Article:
Prime Minister Benjamin Netanyahu vowed Sunday that he would safeguard Israel's interests during his upcoming meeting with President Barack Obama, as he set off for a five-day trip to the US that also includes a keynote address at the AIPAC conference.
"I am now leaving on an important trip to the US where I will meet with President Barack Obama," he said in remarks published by his office. "We will discuss the Iranian issue and the diplomatic process. I will stand steadfast on the State of Israel's vital interests, especially the security of Israel's citizens.
"In recent years the State of Israel has been under various pressures. We have rejected them in the face of the unprecedented storm and unrest in the region and are maintaining stability and security. This is what has been and what will be."
The talks on Monday with Obama will focus on Iran's nuclear ambitions and the current Israeli-Palestinian negotiations, as well as the ongoing crisis in Syria.
On Tuesday morning, he will address the high-profile annual AIPAC policy conference, also in Washington DC,
The prime minister will find the group trying to show it has not lost its touch after the White House blocked its push for Congress to impose new Iran sanctions.
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AIPAC also faces questions about how it can move past its biggest legislative setback in years. The stakes are especially high on the Iran issue, the top security priority for both Netanyahu's government and America's pro-Israel community.
Speakers at the conference will include the now de rigueur cast of leading US politicians, including Democrats Secretary of State John Kerry, Treasury Secretary Jack Lew and Senator Chuck Schumer. The will be represented by Republicans Senator John McCain and House Majority Leader Eric Cantor.
Other Israeli notables include Israeli Opposition Leader Isaac Herzog, Economy Minister Naftali and chief Israeli negotiator Justice Minister Tzipi Livni.
Netanyahu and Obama at the White House last year (Photo: AFP)
The Obama administration has made clear it hopes Netanyahu and his AIPAC allies will tone down their opposition while negotiations proceed with Tehran.
But the administration is resigned to taking some flak from Netanyahu. "We don't dictate his talking points," said a senior US official, who also insisted that differences with Netanyahu are about tactics, not the shared goal of preventing Iran from developing nuclear weapons.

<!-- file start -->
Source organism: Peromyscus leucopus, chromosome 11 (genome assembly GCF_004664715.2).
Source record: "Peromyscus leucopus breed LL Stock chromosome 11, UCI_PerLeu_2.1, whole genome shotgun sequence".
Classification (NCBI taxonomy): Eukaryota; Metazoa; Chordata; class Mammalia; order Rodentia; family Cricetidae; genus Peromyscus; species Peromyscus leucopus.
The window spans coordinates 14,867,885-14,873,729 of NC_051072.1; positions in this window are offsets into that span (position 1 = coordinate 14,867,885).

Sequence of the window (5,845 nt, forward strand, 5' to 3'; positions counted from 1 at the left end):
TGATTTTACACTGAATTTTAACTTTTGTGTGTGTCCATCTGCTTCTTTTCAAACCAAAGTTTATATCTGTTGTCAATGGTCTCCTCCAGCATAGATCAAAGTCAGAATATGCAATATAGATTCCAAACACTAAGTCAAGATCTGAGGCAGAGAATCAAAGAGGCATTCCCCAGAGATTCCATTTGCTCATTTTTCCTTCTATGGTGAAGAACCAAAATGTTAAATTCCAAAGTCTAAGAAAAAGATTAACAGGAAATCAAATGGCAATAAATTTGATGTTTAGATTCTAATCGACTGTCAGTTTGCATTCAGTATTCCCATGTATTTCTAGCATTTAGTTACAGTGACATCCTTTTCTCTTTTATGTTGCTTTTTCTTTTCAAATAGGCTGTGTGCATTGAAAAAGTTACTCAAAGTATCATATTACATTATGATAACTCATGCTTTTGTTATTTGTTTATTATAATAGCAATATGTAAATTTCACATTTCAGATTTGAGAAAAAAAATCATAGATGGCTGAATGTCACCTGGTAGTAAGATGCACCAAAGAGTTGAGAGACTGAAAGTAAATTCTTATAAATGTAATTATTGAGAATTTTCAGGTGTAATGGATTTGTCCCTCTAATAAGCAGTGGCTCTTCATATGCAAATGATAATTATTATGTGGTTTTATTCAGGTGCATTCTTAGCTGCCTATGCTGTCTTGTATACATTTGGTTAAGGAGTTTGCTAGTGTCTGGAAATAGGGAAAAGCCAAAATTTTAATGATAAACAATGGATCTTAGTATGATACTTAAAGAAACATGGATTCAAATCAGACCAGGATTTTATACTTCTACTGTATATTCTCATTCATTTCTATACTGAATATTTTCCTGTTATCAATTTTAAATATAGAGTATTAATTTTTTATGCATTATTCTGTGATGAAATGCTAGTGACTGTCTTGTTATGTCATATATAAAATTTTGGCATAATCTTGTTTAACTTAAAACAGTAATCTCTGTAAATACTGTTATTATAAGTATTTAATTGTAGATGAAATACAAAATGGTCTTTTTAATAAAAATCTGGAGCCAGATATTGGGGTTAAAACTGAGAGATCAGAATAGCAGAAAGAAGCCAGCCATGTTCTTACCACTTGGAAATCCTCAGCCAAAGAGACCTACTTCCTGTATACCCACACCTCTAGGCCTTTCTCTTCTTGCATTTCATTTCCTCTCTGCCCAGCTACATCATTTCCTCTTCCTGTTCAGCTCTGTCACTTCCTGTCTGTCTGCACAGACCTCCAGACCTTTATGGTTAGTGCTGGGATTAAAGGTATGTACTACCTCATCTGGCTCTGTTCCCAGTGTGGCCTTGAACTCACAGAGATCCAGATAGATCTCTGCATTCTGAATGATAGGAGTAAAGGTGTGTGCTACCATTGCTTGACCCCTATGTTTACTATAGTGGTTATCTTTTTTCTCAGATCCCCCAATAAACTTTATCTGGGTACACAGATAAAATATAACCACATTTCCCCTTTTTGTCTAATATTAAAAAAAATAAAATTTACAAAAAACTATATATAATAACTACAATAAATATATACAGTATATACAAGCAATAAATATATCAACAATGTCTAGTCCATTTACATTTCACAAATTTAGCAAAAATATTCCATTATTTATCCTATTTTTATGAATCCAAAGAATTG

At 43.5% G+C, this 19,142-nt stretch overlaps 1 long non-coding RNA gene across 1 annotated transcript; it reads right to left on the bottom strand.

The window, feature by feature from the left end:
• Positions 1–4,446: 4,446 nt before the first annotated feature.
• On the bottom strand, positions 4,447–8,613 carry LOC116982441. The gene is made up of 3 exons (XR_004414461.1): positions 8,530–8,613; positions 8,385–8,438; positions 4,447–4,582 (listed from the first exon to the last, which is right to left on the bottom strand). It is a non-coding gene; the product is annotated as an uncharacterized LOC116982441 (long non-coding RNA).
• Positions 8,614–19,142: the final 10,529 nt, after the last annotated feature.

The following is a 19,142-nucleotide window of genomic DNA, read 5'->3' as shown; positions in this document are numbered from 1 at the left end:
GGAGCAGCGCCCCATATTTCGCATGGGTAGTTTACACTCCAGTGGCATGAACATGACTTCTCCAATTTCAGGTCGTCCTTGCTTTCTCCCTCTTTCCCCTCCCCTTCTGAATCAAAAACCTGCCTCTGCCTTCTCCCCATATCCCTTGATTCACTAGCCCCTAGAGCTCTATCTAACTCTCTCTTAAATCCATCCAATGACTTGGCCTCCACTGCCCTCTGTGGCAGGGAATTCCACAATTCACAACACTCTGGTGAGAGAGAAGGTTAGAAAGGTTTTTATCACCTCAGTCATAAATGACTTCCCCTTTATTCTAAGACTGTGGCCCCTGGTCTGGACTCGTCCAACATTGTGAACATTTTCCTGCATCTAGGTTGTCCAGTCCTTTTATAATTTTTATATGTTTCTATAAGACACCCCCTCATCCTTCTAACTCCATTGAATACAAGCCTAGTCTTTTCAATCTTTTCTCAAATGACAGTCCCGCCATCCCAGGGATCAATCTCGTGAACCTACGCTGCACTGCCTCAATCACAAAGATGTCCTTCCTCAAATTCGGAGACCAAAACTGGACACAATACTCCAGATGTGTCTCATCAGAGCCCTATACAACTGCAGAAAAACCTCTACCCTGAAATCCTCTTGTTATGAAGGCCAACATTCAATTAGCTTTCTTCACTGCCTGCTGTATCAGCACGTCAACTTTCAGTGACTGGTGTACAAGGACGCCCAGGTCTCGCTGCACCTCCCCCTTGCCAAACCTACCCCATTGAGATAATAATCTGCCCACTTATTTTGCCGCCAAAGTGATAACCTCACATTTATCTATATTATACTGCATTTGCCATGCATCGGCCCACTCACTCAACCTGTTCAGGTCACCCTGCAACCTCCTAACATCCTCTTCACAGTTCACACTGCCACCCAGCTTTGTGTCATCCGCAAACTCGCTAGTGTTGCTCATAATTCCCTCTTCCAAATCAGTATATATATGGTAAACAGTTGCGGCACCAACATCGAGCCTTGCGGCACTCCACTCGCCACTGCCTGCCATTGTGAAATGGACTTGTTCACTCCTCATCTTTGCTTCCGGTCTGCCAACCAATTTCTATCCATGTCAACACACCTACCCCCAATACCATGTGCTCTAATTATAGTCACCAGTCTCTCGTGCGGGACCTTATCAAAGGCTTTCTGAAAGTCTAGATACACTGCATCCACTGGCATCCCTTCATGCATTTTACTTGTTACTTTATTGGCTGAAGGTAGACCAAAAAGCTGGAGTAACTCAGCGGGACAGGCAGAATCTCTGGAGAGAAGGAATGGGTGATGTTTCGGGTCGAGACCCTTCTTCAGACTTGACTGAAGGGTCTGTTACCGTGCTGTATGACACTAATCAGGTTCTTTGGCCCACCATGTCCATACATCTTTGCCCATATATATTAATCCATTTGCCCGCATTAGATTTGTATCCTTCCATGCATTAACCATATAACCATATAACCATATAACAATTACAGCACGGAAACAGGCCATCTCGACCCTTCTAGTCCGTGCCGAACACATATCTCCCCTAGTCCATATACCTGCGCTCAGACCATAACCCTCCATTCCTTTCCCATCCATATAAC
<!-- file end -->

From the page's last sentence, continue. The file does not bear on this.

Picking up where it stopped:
Wendy Sherman, the senior State Department official who heads the US negotiating team in talks between Iran and world powers, left little doubt that the administration is keeping AIPAC on its radar screen.
"I've spoken quite directly to AIPAC. I've met with AIPAC," Sherman told a roundtable of Israeli journalists in Jerusalem last weekend when asked about the group's role. "We need to create the space for this diplomacy. And I would urge AIPAC to create this space."
Despite such appeals, AIPAC appears intent on keeping the heat on the administration over Iran. AIPAC leaders, in a New York Times op-ed last weekend, denied suggestions that those pushing for further sanctions were "warmongers" and urged Congress to take back the initiative on Iran.
The group believes that while now is not the time for a Senate vote, Iranian intransigence will soften Obama's resistance and generate broader bipartisan support for legislation that could be introduced before the end-of-July deadline for the talks, the AIPAC source said.
Sanctions could then be triggered if diplomacy fails, the source said.
While Netanyahu will certainly try to rally the AIPAC faithful when he addresses the group on Tuesday, heated rhetoric on Iran could add to tensions with the administration.
In talks with Obama on Monday, an Israeli official said, Netanyahu intends to stand firm on his demand that any final nuclear deal must eliminate Iran's ability to enrich uranium, in contrast to the president's view that Tehran could be allowed to do so on a small scale for civilian purposes.
In Silicon Valley, Netanyahu will meet with the heads of tech giants Apple, Whats App, eBay and LinkedIn. He is also set to sign a "strategic cooperation agreement" with California Governor Jerry Brown, his office said. The agreement covers, among other fields, water conservation, alternative energy, cybersecurity and biotechnology.